Tuesday, January 3, 2017


I started my "read 25 new books" resolution with a bang this year -- three days into the new year and I've already knocked one out. And it wasn't a conscious decision, but I think it was the perfect book with which to start out a new year. It almost makes me want to change my 2017 word to Grit, but I think "Fearless" and "Grit" go hand-in-hand.

Anyway, this book. Incredible. Amazing. Fantastic read. I couldn't put it down. Five stars on GoodReads. 100% on Rotten Tomatoes. That last one is just for movies? Oh, well. At its core, this book is about how, in the long run, hard work takes you farther than talent. Effort counts twice. And that is something with which I resonate deeply. I've always, always believed in the power of hard work. I'm living proof of it. And before I go into my gritty anecdotes, please don't think that I've got a perfect grit score. Not even close. But for as long as I can remember, I've taken a lot of pride in being able to say I gave it my all, and that I have nothing left to give.

I could probably take this idea back to my elementary school days, but for the sake of this post, I'll only go as far back as high school. I made straight A's in high school. I was in all the advanced classes, and I truly excelled. I was able to graduate as a "co-valedictorian" (because my school district has a very interesting ranking system). I had quite a few friends who were in the exact same boat. But some of them put in maybe 1/3 the amount of effort I put in to graduate with that medal around my neck.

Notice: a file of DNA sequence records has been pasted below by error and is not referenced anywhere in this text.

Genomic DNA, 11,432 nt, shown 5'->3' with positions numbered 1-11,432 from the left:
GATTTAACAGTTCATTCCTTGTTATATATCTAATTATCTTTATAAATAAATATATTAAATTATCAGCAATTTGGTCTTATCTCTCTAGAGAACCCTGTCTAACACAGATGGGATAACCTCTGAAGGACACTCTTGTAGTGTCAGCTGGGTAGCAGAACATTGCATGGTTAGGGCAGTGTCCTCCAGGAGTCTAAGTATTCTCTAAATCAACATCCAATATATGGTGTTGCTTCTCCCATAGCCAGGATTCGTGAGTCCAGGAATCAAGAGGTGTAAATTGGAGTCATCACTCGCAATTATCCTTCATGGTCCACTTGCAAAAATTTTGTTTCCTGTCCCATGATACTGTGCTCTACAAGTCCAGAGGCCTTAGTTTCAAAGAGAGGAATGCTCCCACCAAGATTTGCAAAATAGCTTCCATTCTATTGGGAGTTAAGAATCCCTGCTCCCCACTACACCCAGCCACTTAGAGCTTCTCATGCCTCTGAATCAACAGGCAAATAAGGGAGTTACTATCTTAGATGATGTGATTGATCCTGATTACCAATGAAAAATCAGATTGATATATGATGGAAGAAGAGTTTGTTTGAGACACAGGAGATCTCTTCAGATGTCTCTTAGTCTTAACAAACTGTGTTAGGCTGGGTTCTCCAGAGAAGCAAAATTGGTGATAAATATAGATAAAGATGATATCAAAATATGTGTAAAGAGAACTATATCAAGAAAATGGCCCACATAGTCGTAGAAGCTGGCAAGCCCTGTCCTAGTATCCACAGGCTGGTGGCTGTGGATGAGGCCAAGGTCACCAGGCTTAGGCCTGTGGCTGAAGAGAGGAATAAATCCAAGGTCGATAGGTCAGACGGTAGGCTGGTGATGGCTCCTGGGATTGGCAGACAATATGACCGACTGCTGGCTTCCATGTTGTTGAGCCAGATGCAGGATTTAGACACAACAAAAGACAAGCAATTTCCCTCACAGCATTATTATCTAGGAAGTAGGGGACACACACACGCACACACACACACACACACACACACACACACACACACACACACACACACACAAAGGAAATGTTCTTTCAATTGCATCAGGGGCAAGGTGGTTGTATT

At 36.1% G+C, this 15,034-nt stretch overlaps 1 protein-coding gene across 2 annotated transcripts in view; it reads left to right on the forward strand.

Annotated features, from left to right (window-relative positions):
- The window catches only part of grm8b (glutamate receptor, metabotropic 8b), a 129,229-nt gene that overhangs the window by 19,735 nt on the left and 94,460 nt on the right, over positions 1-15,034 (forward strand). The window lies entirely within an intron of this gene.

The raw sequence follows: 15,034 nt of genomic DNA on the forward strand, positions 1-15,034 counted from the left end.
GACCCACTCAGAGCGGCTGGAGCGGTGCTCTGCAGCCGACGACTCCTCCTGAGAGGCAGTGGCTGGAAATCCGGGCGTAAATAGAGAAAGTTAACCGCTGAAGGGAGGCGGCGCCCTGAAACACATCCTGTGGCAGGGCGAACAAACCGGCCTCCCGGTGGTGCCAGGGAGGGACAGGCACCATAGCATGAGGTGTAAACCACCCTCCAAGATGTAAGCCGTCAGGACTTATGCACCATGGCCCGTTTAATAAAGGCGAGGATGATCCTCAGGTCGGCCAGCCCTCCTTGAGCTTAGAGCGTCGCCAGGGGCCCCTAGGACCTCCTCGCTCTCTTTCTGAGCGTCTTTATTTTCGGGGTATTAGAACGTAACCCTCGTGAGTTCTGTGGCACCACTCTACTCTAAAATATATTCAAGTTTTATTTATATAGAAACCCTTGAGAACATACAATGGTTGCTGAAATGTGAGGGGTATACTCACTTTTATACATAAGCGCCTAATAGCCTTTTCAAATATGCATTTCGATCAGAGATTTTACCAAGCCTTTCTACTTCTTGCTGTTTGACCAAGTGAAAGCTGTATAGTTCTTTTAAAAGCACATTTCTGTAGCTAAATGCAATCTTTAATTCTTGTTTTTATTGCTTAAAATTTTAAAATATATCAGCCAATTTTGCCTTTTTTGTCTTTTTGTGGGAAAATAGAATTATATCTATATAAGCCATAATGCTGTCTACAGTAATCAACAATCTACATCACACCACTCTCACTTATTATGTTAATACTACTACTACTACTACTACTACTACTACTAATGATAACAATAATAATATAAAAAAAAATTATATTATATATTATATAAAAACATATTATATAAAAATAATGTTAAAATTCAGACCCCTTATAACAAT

And that's not to toot my own horn, rather, it's to say that I surrounded myself with some extraordinarily bright friends. I mean, we're talking scary smart. One of my best friends missed just two questions on the SAT. But I digress. I was the kid making straight A's, but I was also the kid who went to tutorials in the morning if I didn't understand something. And in Physics and Calculus, that was a lot of the time. When an APUSH test rolled around every couple of weeks, I was rereading the many textbook pages so that I could be fully absorb every piece of information. I did all of my homework, and then some. I was the flash card queen. I made good grades, but it certainly wasn't effortless. And I have zero regrets about how hard I worked in high school, from freshman year to senior year - I had a social life as well, I promise - because it instilled good habits in me when it came to college. But we'll get there.

Dirty SRDy study room memories
Another area in which grit came into play was volleyball. I don't know how much volleyball you've watched, but at the very least, you probably recognize how very tall most of the girls are. And if you don't know me personally, I'm simply of an average 5'5" height. Considered small in the volleyball world. I was a setter, meaning I was the one who set up the hitters so they could swing away and mark down a kill. 
Setters are the quarterback of the team, and I got to be a part of every single play. And I loved it. And I was a good setter. I met quite a bit of success throughout my career, and while I certainly wouldn't have played at a powerhouse like Texas or Penn State, I probably could have played somewhere collegiately had I chosen that route. 

Following the same pattern as my schoolwork, I worked very, very hard to become the player that I was. I drove 30 minutes each way, three times a week, to condition for 45 minutes, go through 30 minutes of setter training, and then two hours of team practice. And I did this for six years. That doesn't include the bi-monthly tournaments, nor does it include the hours I spent hitting the ball against the side of the house. My parents will tell you how much that cost. But I had a pretty mean serve because of it. It doesn't include the camps I was fortunate enough to attend, nor the private lessons I took in order to refine my skills. I once asked for a special setter ball for Christmas so that I could get more repetitions and strengthen my wrists while I was watching television.